by His Lordship Friar Thomas Bacon (David Moreno)
Orignally published in the January 2004, A.S. XXXVIII issue of the Dragonflyre, a publication of the Barony of Vatavia.
February 14, St. Valentine’s Day, has long been a date dedicated to romantic love. But unlike that other holiday saint, St. Nicholas, there are no seasonal stories linking the saint to this yearly ritual. There is a reason for this. There is no connection. So this essay will explore how the saint day of St. Valentine became St. Valentine’s Day.
There are actually nine St. Valentines, two of which share February 14 as their saint day. One was the bishop of Terni beheaded in 270, and the other a physician who was martyred in 269, both happening in Rome. It is considered likely that they are two local stories of the same martyr. They first appear in the Martyrdom of St. Jerome which was complied around 431. Archaeological evidence indicates that their shrines existed in the middle of the fourth century. However, the earliest historical martyrologies (that is stories of the martyrs as opposed to just a list of names) date only to the eighth century. In the early versions each was accorded only one miracle; one the restoration of the sight of his jailer’s daughter, the other, the cure of a boy’s twisted body. There was no mention of marriage, love, or romance.
The most commonly cited origin started with the Roman festival of Lupercalia. The origins of this festival are lost, but is was one of many fertility rites to be found in the ancient world. It marked the beginning of spring in the Mediterranean basin. As was common in fertility rites, young men and women would get intimate with each other, but there was no organized pairing. While the festival lasted till the end of the fifth century it was but a minor holiday more scandalous for what it represented then what actually took place.
Also against this idea is that the troubadours' songs of the 11th century and the courts of love and the romances of chivalric love of the 12th century do not mention any traditions now associated with St. Valentine’s day. A popular compendium of saint’s lives “The Golden Legend” by Jacobus de Voragine from 1255 has no romantic elements in its entry on St. Valentine. Other difficulties include that the earliest mention of St. Valentine’s Day as a substitute is in Alban Butler’s “Lives of the Fathers, Martyrs and Other Principal Saints” written over the period 1756 to 1759. Other details are added by Francis Dauce in 1807 in his “Illustrations of Shakespeare and of Ancient Manners”.
So where did the idea come from? The best candidate for the innovator is Geoffrey Chaucer. While he left no evidence the he purposely invented St. Valentine’s Day, nothing is heard of it till after his “The Parlement of Foules”, usually dated 1382, lays it all out. The poem is a discourse of love and marriage. Four times in the poem Chaucer states that St. Valentine’s Day is when birds choose their mates. In another poem “The Compleynt of Mars” he again makes the connection. His fellow poets: John Gower, Oton de Grandson, and Sir John Clauvowe also wrote poems containing this conceit around the same time. Shakespeare alludes to it in “A Midsummer’s Night Dream” in Act 4 scene 1 lines 139-140.
Bird mating and nesting is a conventional sign of spring. While this is unlikely to occur in mid-February in England, it must be remember that Chaucer was a poet not a natural scientist and more concerned literary conventions then actual facts. And the contrast between the actuality of cold gloomy mid-February and the warm bright setting of his parliament might have added to the appeal of using the date. So how does St. Valentine work in? There are few saints in the English liturgical calendar of mid-February, and of those saints, Valentine was the most poetic name. Thus it was his feast day that was used as the meeting day.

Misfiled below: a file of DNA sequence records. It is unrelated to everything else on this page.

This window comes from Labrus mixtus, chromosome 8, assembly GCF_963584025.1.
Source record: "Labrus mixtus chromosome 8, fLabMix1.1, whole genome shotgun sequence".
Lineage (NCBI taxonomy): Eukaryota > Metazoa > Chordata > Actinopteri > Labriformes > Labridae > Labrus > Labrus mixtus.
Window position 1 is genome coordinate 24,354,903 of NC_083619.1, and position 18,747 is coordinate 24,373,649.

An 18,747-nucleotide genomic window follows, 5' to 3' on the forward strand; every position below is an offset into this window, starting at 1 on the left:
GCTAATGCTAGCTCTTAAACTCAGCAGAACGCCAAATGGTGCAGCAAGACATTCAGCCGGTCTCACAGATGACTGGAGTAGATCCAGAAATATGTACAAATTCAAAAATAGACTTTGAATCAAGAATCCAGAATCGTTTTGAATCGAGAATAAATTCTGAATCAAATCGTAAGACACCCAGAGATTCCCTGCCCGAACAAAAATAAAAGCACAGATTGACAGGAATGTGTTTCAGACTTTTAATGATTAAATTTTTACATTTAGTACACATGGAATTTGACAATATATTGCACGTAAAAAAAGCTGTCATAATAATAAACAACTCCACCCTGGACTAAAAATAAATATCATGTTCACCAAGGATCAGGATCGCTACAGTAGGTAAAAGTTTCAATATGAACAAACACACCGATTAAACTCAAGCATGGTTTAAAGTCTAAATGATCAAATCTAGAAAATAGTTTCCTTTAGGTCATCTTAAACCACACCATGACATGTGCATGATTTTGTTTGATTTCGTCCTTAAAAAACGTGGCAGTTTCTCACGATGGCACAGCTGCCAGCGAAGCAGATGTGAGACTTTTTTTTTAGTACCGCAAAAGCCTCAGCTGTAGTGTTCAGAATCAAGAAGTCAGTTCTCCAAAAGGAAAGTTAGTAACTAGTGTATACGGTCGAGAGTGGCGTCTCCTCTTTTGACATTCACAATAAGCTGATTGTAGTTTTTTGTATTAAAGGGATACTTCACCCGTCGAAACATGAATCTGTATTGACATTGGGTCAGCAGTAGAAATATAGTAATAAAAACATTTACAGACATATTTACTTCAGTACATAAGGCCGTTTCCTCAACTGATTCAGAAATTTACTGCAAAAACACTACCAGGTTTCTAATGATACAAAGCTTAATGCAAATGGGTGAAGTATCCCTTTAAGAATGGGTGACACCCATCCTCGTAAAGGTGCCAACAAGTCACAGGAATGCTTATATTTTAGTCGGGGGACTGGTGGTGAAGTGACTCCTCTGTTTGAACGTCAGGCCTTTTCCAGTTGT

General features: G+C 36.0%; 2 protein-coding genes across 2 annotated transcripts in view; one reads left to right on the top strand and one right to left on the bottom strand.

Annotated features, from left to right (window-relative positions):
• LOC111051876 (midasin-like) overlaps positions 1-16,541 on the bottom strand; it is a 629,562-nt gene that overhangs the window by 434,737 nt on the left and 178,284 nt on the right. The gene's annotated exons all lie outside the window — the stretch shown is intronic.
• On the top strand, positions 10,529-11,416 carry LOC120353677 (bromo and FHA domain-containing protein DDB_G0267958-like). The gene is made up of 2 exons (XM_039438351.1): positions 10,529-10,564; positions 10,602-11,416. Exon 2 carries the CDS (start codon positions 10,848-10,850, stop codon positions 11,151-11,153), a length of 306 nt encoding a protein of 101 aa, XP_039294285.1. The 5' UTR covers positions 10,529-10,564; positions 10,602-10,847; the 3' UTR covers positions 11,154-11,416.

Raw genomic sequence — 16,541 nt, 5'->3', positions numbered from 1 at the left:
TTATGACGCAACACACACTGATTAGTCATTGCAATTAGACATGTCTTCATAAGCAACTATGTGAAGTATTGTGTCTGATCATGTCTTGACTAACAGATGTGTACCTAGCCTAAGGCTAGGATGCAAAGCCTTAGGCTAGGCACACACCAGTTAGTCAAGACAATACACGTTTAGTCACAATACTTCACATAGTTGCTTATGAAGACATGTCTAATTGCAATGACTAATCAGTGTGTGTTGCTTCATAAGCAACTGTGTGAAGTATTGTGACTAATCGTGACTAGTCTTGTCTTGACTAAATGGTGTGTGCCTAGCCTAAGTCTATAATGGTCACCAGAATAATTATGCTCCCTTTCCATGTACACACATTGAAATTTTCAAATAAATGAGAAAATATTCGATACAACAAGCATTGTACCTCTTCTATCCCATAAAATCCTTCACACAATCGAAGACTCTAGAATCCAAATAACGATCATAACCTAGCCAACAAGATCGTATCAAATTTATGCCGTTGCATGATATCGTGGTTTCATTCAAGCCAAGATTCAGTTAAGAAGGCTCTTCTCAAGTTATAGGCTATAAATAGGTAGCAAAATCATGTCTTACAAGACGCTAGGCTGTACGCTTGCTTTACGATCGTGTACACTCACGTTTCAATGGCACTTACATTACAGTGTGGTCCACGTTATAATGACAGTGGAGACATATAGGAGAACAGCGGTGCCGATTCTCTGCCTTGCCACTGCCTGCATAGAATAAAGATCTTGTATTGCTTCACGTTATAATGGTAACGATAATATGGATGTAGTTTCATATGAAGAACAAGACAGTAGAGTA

Whether Chaucer intended to start a new tradition or not, the conceit quickly became very popular. Christine de Pisan mentions it in her “Tale of the Rose” in 1402. Henry V is said to have hired Lydgate to compose a valentine to Catherine of Valois (there is enough uncertainty of the dating of the poem “A Valentine of Her that excelleth all” that it could have been written after Henry’s death). Duke Charles of Orleans is credited with writing the first known Valentine, a poem to his wife in 1415 while he was in the Tower of London after his capture at Agincourt (what he actually did was write his correspondence with his wife as a series of ballads in the style of courtly love). In the Paston letters for 1477, discussions for a marriage proposal are proposed for St. Valentine’s Day, and later the would be bride sends a couple of letters referring to her beloved as her Valentine.
That most emblematic item of the holiday, St. Valentine Cards, does not appear till around 1848. But exchanging notes and tokens of affection were long established by this point. And the already obscured historical St. Valentine disappeared, buried by new legends formed to explain his connection to this most un-religious activity.
Catholic University of America Press, (2002). Martyrologies (2nd ed., Vol. 9). New York: Thomson Gale. p. 232-233
Catholic University of America Press, (2002). St. Valentine (2nd ed., Vol. 14). New York: Thomson Gale. p. 371-372
Chaucer, Geoffrey. The Complete Works of Geoffrey Chaucer. Ed. Walter W. Skeat. London: Oxford University Press, 1912.
Metford, J. C. J. Dictionary of Christian Lore and Legend. London: Thames and Hudson, 1983.
Oruch, Jack B. "St. Valentine, Chaucer, and Spring in February.." Speculum 56 (1981): 534-565.
The Pastons: A Family in the Wars of the Roses. Ed. Richard Barber. Suffolk, UK: Boydell Press, 1981.
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